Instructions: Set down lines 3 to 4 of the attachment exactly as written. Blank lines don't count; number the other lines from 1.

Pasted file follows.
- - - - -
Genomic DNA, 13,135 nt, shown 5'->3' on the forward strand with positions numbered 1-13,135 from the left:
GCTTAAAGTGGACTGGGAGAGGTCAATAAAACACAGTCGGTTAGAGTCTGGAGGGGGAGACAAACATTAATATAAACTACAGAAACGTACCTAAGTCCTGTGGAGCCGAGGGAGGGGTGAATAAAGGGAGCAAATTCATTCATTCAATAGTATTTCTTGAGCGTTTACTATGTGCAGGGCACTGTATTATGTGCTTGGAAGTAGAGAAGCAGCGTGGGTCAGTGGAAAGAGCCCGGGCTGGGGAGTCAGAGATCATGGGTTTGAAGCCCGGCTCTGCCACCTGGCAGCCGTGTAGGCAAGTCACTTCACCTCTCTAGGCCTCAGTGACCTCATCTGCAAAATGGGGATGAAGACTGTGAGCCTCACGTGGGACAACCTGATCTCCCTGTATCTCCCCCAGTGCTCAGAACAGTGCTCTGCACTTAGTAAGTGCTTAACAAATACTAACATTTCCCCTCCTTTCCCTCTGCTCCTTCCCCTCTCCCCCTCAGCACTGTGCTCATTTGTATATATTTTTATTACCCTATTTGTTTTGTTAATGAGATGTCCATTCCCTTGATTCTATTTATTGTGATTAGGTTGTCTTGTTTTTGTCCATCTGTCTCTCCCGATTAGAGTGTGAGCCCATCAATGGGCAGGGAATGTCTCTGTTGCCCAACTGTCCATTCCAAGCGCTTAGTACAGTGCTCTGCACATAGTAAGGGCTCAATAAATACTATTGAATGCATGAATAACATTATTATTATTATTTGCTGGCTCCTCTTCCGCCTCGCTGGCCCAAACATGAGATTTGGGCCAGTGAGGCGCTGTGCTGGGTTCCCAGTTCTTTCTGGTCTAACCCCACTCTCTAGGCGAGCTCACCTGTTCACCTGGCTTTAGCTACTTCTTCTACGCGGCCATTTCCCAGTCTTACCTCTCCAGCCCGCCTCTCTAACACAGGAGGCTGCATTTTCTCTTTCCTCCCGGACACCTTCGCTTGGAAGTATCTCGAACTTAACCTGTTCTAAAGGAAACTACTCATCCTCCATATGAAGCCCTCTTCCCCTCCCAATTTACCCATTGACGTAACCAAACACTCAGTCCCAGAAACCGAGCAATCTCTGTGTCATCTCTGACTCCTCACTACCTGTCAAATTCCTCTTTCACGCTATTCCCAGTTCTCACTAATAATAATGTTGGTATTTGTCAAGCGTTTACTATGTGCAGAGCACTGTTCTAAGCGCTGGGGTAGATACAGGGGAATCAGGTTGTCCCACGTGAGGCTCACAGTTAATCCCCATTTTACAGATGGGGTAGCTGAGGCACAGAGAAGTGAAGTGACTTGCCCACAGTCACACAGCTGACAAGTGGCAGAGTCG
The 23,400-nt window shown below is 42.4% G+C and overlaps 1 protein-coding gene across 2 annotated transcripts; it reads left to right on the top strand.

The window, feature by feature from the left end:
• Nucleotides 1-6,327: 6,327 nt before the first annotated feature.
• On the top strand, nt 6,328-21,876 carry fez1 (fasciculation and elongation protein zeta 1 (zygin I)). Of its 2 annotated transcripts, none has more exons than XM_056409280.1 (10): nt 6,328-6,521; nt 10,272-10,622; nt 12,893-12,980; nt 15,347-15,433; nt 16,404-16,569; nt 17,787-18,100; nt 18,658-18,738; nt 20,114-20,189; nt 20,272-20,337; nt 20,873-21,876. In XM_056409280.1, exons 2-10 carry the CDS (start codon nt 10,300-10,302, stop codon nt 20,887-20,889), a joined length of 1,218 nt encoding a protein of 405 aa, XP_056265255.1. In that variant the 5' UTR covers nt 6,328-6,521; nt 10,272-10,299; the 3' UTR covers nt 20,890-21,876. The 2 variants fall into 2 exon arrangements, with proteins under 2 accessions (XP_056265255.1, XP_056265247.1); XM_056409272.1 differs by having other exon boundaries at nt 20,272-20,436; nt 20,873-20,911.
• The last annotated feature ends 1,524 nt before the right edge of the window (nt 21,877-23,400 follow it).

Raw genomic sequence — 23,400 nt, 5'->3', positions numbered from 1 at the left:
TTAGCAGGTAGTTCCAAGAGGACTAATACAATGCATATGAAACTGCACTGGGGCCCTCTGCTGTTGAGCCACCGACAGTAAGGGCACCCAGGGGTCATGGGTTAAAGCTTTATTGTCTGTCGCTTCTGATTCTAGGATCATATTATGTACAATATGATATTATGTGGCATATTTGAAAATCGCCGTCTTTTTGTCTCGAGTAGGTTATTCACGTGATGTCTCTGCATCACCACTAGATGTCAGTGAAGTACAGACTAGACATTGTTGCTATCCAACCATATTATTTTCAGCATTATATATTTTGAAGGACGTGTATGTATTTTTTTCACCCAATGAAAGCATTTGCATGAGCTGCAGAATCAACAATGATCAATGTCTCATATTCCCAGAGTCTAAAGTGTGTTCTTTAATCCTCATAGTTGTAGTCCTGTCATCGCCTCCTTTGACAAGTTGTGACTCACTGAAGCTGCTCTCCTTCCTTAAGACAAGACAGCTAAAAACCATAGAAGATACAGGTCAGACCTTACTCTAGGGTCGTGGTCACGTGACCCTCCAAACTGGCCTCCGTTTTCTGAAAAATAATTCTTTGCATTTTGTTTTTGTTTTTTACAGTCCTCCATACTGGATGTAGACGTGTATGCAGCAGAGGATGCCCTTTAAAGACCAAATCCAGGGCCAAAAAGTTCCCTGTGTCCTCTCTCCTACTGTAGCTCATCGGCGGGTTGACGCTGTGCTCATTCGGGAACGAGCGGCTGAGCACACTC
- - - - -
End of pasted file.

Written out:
The 23,400-nt window shown below is 42.4% G+C and overlaps 1 protein-coding gene across 2 annotated transcripts; it reads left to right on the top strand.

The window, feature by feature from the left end: